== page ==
We have structured the day this way: all 100+ conference participants and attendees will convene on the morning of the conference at the University of Portland's campus to sign in and for a welcoming address.
Following this brief opening session, participants will proceed to Session I, consisting of six to ten panels.
If you are not giving a paper in Session I, then you will be able to sit in on any of the panels presenting at that time--to hear the papers, and, we hope and expect, to enter into the "critical conversation" after the three or four papers have been read. If you are presenting as part of a panel in Session I, you'll be at the head table in the room, and will present your work as well as listen to others present theirs. Of course, you, too, can ask questions afterward. The same pattern holds for each Session. So you can attend those panels that look interesting to you in the Sessions in which you yourself are not presenting.
We expect that each panel will have an audience of 10-20 people.
Session II will take place before lunch. Then we will all proceed to lunch and the NUCL Awards presentation.
We will then reconvene for the keynote address.
The panels for Session III will begin after the keynote address. After session III there will be a closing summary of the conference events.
Intellectual stimulation and fun, first of all. It's really cool to hear what others have been thinking, even if you are unfamiliar with some of the texts being studied. We have tried to create panels in which the papers have some link — literary theory, historical era, genre, texts, etc. So there should be at least some commonality in the papers.
Each panel has three or four members, plus one University of Portland student as panel chair and another as panel respondent. You will sit with the other panelists and the chair at a table in front of a classroom, which will contain interested students from panels meeting at other times of the day. The chair will introduce each panelist before he or she presents. The chair will remind you to take 15 minutes, and then give you a gentle warning as you approach that time limit. If you go over a minute or two, you'll be fine, but you will be stopped at 18 minutes, even if you haven't finished, to allow time for the rest of the panel, and for discussion.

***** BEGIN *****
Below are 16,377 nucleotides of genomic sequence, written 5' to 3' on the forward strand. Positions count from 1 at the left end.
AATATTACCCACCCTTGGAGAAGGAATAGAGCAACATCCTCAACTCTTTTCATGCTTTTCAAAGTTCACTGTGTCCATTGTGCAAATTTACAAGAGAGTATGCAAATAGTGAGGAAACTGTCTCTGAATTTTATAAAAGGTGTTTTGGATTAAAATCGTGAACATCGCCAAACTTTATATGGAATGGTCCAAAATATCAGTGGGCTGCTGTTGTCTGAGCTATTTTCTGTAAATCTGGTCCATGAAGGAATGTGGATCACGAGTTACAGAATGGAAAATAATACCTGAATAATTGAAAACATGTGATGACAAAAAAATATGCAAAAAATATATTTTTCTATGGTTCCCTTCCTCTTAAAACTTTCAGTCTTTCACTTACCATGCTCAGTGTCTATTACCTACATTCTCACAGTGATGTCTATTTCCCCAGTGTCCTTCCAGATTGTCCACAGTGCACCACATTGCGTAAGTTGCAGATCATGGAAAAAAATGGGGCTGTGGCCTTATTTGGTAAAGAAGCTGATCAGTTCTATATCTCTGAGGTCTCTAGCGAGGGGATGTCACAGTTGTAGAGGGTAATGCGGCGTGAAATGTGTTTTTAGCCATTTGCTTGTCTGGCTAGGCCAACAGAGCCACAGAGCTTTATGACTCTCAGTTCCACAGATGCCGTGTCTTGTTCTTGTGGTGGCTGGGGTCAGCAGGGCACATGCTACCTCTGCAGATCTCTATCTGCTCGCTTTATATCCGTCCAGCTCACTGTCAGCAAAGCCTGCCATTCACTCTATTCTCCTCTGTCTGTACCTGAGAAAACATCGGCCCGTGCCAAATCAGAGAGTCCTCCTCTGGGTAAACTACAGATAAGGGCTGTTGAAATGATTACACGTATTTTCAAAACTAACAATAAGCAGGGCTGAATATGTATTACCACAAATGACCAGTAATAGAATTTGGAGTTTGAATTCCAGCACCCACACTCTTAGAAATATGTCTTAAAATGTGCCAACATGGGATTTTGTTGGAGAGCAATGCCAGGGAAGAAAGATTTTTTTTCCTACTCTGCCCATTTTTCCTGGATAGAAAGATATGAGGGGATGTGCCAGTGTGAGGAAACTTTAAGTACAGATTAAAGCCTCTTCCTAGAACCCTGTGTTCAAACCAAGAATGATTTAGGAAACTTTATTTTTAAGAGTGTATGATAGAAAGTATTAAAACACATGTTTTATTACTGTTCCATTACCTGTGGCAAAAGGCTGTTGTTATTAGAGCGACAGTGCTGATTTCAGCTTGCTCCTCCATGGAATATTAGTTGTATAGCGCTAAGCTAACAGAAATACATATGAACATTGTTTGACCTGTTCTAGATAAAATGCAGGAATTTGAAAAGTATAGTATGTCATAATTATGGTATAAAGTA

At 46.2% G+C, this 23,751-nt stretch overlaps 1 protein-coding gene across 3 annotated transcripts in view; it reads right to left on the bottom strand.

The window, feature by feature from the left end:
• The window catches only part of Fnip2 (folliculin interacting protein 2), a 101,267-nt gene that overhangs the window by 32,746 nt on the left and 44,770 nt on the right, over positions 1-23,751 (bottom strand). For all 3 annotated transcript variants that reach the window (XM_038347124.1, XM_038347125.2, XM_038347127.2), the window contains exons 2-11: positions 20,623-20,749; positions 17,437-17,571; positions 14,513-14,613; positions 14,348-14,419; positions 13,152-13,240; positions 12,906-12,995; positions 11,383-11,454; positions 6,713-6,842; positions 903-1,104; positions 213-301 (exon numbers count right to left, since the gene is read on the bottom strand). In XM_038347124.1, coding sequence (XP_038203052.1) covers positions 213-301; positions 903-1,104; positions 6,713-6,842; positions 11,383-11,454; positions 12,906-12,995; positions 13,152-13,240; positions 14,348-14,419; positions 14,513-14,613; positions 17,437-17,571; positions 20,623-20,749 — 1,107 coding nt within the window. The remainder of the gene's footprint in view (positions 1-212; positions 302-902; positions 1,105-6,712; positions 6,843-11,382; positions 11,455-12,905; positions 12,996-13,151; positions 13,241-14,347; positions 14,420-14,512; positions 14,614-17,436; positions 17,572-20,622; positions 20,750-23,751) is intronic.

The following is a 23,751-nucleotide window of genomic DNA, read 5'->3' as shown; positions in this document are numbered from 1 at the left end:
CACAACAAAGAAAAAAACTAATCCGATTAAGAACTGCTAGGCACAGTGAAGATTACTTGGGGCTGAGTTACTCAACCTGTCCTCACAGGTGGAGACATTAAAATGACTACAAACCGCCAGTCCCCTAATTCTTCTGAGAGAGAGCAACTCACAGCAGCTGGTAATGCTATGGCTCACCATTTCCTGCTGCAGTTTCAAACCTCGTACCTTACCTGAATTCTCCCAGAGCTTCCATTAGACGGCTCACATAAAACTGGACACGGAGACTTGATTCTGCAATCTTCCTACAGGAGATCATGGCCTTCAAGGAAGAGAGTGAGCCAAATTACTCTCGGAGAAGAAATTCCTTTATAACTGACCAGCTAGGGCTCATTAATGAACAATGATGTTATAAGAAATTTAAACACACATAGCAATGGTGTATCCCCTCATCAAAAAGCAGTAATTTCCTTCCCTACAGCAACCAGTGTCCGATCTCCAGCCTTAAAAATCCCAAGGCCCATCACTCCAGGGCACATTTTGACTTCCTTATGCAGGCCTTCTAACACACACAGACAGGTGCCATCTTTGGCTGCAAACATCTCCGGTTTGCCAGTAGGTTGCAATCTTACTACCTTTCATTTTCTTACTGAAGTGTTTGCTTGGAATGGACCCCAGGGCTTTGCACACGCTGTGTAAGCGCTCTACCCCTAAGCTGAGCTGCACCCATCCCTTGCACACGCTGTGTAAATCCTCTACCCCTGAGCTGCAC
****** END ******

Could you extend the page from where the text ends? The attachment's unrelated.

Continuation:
At most literary meetings, panelists read their papers, but have practiced reading them with feeling and emphasis, thus making them easy on the ears and easy to follow just by listening. So consider your audience's needs as you prepare your presentation.
Once the three or four papers have been read, the respondent and the chair will open up discussion with friendly questions they will have prepared ahead of time to prime the pump of the "critical conversations" we hope will ensue. Questions and comments from the audience will also be invited (what could be more fun?). Some panels may last the entire allotted time, while others may end a few minutes early.
If you have pressing questions, please contact us at email@example.com.
NUCL is sponsored by University of Portland's Department of English, Office of the Provost, College of Arts & Sciences, and dean of admissions.
"To talk in public, to think in solitude, to read and to hear, to inquire, and to answer inquiries, is the business of a scholar." Samuel Johnson, Chapter VIII, The History of Rasselas, Prince of Abissinia